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Investment Trusts work similarly to Unit Trusts and OEICs in that they provide a means of pooling your money with other investors. They are however different in that they are publicly listed companies whose shares are traded on the London Stock Exchange and also in that they have a finite window of opportunity in which investors can subscribe rather than being open ended. The prices of shares in Investment Trusts will fluctuate according to investment demand and changes in the value of their underlying assets. They are therefore subject to the same types of risk associated with any product that invests money either directly or indirectly in the stock market but the level of risk depends on the trust’s strategy and the classes of assets held.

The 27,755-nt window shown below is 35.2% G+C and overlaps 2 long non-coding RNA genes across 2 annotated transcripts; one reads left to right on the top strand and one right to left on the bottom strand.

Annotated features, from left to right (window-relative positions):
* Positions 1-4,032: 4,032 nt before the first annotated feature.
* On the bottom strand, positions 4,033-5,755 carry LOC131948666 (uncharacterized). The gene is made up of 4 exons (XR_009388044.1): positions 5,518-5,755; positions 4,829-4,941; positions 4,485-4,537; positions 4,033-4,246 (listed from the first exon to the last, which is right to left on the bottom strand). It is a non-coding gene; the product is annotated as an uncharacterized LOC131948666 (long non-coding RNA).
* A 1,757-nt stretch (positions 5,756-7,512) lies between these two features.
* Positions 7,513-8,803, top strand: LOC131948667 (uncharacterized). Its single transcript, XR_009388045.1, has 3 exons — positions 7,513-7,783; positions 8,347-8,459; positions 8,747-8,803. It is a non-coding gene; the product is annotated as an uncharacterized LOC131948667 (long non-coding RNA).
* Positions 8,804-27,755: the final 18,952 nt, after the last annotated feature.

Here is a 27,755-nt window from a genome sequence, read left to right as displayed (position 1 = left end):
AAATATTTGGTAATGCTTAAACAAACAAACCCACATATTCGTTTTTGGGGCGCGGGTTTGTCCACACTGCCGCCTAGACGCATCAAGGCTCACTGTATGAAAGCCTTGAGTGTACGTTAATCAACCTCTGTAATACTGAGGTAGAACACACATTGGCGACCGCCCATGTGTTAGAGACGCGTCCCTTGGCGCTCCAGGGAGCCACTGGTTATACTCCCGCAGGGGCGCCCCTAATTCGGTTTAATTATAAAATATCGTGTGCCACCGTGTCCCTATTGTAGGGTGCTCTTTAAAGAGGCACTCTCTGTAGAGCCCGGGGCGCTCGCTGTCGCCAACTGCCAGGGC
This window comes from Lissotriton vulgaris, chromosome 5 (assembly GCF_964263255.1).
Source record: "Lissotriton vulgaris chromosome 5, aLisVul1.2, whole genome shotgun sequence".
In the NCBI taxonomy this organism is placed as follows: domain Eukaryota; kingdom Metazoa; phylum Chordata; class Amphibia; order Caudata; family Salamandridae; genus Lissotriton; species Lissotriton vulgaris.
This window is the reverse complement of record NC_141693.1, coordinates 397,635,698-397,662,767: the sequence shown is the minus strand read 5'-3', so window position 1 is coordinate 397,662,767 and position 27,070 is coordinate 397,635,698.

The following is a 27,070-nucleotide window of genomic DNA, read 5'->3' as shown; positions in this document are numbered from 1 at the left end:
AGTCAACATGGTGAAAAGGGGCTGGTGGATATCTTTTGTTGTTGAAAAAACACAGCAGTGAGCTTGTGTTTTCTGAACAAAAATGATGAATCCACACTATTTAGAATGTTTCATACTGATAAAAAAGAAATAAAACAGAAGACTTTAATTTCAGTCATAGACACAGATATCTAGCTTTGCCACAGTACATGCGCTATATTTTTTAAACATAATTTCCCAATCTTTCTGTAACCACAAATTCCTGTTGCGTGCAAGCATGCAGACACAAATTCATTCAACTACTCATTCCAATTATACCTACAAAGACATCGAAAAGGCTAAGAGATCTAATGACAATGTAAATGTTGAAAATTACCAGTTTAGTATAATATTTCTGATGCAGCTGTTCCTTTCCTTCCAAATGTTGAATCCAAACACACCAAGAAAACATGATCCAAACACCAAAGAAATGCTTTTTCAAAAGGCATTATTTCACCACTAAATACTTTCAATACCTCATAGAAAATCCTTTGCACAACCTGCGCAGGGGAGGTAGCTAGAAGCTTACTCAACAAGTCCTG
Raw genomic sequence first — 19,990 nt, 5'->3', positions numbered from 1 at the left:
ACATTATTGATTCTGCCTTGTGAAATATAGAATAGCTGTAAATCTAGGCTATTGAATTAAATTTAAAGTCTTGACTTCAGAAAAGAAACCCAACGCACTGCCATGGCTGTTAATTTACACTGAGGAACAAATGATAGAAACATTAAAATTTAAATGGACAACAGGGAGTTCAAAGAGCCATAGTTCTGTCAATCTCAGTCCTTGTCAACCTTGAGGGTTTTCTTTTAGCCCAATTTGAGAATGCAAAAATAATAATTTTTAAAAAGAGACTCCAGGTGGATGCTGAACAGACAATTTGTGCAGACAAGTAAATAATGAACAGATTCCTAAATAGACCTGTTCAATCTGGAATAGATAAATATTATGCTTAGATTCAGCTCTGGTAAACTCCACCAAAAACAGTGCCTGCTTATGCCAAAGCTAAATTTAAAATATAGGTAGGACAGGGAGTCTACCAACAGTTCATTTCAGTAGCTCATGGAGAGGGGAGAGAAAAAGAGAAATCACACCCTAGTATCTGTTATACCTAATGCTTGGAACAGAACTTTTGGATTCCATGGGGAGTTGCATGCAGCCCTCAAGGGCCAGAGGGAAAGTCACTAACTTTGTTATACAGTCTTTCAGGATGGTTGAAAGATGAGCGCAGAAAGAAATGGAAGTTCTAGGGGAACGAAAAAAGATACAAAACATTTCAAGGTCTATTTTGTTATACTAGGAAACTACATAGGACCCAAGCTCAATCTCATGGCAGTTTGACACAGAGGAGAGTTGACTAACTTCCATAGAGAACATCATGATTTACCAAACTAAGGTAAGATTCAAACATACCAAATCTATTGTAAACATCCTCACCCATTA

The Investment Trust Company may borrow to finance further investment (gearing). The use of gearing is likely to lead to increased volatility in the Net Asset Value (NAV), meaning that a relatively small movement, down or up, in the value of a company’s assets will result in a magnified movement, in the same direction, of that NAV.
A particular Investment Trust may invest in companies that are not listed on a stock exchange (unlisted investments). These can also be more volatile in their price fluctuations and harder to sell than listed shares.